At work I have been quite happy with keeping a clean inbox for about a week now. I have read David Allen's Getting Things Done book quite a few times now, and probably one of the most important things he says is to trust your filing system enough to depend on it, and the only way that happens is with regular reviews. To that end, there is a very nice program for my Linux PC called Tomboy Notes. It is hyper text based so it is pretty easy to review. I have had a huge Word file at work for years now where I keep notes on day to day things in as organized fashion as I know how. So when I use it, I review it. So I hope to do the same at home with Tomboy Notes now.

Anyway, thanks for listening. I like to document things as I go along, since it helps me think. Of course it MAY also be a form of procrastination, eh?

I finally got to Inbox Zero! And it wasn't easy!

January 14th, 2010 at 03:01 am

I had over 500 items in my work Inbox - the emails had just piled in over the end of last year when I was quite busy and then out for a lot of vacation. But I've always kept my backlog there, even though I created a HOLD folder years ago, but I never really warmed up to it to the point where I used it properly. So I weeded the Inbox down to about 200 and then stuffed them in a HOLD folder, and I created a new one, HOLD - Time Critical! Check every day! We'll see if I follow through.

I have to admit, it is quite weird to see a blank Inbox! BTW, I got the term Inbox Zero I think from Lifehacker, a collection of small tips like this.

And in other organizational news, I got one of our cars inspected a full month and a half before the due date, and as expected, the line was nil! I may beat this procrastination thing yet! I also nipped at my bill/filing mountain and whittled it down a tad, and I did a similar cleanup at work, where it was even more sorely needed. Clean and organized, even semi-clean and semi-organized, feels great!

The Winter Savings Effect

February 19th, 2009 at 02:03 pm

Has anyone else noticed that it is MUCH easier to save in the winter than in the other seasons? I think it is because cocooning is so darn cheap. I know with my wife and kids, if they are out somewhere, they are spending money. So the only time I ever come close to catching up is January through April - unfortunately a very short season.

So what is the Ideal Budget?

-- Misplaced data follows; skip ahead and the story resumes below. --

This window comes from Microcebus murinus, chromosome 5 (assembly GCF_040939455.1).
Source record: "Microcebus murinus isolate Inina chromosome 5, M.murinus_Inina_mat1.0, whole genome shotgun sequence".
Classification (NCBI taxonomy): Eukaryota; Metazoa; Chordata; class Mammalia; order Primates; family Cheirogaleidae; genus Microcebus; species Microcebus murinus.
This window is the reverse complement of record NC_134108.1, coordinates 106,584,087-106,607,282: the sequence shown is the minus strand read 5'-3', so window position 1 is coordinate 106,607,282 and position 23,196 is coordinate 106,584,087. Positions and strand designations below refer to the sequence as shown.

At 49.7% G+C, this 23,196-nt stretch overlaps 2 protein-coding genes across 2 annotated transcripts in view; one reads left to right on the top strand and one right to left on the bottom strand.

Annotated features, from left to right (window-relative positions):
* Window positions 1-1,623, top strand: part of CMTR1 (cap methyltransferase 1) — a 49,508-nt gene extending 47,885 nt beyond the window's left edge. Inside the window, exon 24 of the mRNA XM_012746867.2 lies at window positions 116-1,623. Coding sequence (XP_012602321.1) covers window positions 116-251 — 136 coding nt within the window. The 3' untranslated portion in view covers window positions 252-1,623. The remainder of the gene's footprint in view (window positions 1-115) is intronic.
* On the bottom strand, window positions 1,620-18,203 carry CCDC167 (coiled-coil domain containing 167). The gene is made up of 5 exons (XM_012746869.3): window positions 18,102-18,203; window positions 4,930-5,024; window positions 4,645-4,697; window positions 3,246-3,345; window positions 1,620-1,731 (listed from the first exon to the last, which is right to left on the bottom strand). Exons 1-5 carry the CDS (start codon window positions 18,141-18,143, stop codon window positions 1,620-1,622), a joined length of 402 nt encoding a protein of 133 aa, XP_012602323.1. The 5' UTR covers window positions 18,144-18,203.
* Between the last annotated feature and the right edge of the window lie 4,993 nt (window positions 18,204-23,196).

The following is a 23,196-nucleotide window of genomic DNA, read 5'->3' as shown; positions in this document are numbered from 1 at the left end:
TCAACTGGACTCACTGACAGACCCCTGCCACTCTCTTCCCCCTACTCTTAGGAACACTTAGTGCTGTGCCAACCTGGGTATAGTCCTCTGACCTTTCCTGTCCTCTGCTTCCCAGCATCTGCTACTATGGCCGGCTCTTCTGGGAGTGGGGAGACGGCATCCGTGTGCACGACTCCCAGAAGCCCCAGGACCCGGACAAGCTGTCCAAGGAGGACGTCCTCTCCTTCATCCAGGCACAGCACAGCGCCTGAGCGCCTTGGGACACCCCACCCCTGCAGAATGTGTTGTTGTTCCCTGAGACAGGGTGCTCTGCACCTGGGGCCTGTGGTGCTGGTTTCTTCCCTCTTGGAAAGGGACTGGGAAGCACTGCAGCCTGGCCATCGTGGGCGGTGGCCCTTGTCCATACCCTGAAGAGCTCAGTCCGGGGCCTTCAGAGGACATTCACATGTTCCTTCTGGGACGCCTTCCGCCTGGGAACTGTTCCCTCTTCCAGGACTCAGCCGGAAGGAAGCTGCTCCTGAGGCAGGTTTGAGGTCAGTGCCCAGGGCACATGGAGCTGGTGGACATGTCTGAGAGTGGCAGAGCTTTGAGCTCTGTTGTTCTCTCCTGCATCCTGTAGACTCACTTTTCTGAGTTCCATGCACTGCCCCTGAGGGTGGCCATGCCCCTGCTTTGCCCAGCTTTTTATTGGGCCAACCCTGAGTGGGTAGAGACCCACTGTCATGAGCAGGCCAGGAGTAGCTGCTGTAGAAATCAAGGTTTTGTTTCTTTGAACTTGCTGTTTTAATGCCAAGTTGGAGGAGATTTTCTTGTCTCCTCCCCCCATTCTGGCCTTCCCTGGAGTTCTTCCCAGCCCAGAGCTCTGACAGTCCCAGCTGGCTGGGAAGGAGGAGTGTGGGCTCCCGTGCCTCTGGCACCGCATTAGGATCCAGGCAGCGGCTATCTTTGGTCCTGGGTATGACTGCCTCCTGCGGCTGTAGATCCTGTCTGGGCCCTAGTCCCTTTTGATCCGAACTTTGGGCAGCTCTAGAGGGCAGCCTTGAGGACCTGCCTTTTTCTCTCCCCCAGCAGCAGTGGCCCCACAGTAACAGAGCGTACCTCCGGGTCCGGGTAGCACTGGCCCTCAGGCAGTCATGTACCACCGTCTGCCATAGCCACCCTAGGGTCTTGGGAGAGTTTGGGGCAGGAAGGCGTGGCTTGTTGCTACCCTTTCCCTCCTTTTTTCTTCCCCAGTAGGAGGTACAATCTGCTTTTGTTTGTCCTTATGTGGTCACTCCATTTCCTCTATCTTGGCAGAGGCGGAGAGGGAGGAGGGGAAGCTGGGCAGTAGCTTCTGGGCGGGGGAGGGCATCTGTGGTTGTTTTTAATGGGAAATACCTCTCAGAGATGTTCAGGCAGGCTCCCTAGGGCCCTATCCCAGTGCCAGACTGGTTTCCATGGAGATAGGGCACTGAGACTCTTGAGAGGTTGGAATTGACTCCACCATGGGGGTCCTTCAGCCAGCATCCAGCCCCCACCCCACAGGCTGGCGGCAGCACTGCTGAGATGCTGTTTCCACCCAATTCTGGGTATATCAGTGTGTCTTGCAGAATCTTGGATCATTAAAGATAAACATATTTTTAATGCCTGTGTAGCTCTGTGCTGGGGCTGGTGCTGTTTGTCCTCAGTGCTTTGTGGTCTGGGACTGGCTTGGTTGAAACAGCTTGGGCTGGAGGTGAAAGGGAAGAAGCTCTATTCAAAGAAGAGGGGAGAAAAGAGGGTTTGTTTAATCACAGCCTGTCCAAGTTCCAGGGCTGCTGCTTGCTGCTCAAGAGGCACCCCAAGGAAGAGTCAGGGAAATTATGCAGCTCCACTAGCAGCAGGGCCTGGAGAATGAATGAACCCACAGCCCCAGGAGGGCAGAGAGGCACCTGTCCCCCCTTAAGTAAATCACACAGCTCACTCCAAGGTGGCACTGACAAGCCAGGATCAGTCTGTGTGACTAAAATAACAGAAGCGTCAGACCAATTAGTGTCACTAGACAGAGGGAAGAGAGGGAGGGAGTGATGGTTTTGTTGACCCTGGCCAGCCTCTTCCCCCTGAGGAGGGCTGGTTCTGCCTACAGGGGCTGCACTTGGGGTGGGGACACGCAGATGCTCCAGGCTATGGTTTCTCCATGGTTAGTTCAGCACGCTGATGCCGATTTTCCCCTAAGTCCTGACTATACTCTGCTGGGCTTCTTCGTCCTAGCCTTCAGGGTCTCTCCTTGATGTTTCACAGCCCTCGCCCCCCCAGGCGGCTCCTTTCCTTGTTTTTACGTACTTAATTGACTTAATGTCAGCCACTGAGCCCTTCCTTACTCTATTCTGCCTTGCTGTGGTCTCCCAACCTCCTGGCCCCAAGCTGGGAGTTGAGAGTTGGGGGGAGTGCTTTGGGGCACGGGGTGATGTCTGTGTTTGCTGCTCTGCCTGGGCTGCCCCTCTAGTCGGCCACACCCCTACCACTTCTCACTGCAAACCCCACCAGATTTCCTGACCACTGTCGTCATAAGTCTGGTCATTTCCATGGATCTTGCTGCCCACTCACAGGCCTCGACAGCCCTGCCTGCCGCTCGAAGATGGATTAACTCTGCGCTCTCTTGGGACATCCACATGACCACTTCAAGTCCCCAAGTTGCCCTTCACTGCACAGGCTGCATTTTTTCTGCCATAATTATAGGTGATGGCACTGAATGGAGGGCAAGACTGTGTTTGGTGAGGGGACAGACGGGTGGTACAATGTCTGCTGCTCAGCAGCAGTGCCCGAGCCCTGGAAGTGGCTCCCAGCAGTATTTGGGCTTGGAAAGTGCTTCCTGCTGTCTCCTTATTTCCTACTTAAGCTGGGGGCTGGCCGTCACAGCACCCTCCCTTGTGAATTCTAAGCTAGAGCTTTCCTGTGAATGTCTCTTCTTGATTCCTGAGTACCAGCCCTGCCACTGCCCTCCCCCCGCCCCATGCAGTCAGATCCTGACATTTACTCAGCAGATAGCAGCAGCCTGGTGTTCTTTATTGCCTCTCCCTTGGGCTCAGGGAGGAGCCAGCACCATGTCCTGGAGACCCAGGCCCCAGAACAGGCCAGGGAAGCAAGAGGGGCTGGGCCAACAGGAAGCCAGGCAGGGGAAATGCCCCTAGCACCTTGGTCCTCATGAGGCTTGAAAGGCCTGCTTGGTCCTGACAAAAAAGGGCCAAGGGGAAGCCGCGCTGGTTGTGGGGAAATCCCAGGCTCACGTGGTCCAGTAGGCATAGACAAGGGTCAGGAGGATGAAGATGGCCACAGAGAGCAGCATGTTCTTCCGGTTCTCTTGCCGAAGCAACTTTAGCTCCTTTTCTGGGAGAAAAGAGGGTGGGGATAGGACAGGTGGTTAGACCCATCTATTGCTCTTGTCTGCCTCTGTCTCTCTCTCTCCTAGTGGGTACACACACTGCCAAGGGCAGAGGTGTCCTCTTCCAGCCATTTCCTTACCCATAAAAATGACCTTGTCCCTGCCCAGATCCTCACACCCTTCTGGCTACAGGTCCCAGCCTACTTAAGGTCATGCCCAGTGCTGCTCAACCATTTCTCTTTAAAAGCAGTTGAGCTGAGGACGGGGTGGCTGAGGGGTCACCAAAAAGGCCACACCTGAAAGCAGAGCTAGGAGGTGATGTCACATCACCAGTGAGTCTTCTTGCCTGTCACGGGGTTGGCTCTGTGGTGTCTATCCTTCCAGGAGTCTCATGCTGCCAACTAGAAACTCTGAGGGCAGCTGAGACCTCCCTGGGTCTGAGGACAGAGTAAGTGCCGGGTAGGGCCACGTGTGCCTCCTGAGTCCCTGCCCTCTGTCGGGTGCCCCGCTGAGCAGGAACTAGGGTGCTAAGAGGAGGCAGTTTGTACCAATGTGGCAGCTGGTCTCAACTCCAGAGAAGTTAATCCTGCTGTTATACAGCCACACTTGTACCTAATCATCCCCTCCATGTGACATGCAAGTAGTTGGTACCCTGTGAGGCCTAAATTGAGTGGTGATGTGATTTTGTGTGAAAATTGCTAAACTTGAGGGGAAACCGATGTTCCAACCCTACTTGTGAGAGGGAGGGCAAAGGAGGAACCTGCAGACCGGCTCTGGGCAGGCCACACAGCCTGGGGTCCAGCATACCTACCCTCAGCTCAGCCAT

February 16th, 2009 at 04:20 pm

Does it look like this, the top Google hit?


In lieu of anything else, it looks pretty close to me. I'd like to post my actual numbers next to it for a critique from you people, hopefully I'll have that ready in a few days. What I do know is mine is far from that! Oh, housing is dead on, but debt service is a TAD higher. Arghh.

So the numbers in descending order are :
Housing 30%
Transportation 14%
Food 12%
Entertainment/Recreation 7%
Clothing 6%
Misc. 6%
Debt 5%
Savings 5%
Investments 5%
Insurance 5%
Medical/Dental 5%
Total 100%

Some difficulties with quicken online are slowing me down, but luckily I found the help forums, and a fix for the problem I am having is due in February. In the meantime I'll probably just resort to Excel.

OK, I'm building a budget using Quickenonline

January 25th, 2009 at 10:20 am

Does anyone else here us that? We need to form a user's group if so! I signed up for it last year when it was $3 per month, intending to most likely cancel after the free trial, and then thankfully before I did they made it free! Nice! But it is pretty basic, and I see they've recently made some changes. I remember the old Windows 3.1 version was awesome, everywhere you clicked you could get a subtotal or a graph - really cool! So this online version is not so good in comparison, but I don't want to spring for the regular version just quite yet. So anyway...

It does well with the checking account from my CU. But it can't deal with the Mastercard account from that same CU. I've emailed problem reports to Quicken to no avail, so for now I am stuck with just the checking account, but that's ok, it's the lion's share of transactions anyway.

Job one is to clean up the categories. It is now doing better it seems on automatically categorizing transactions that clear electronically, but the smaller payees like doctors and so forth still need to be manually entered. And bafflingly, it guessed wrong on a few electronically cleared ones, so I wound up with a newspaper bill for $165 this month, but it was really Macy's. Weird! It is consistent though, always calling Macy's the newspaper, so it's easily manually fixed.

What I need to figure out is it says we are overspending by about 20% per month. We may be, but only on one CC, not the bank account, that stays positive with no infusions of cash, so I have to get to the bottom of that right after I finish categorizing to give me more clues.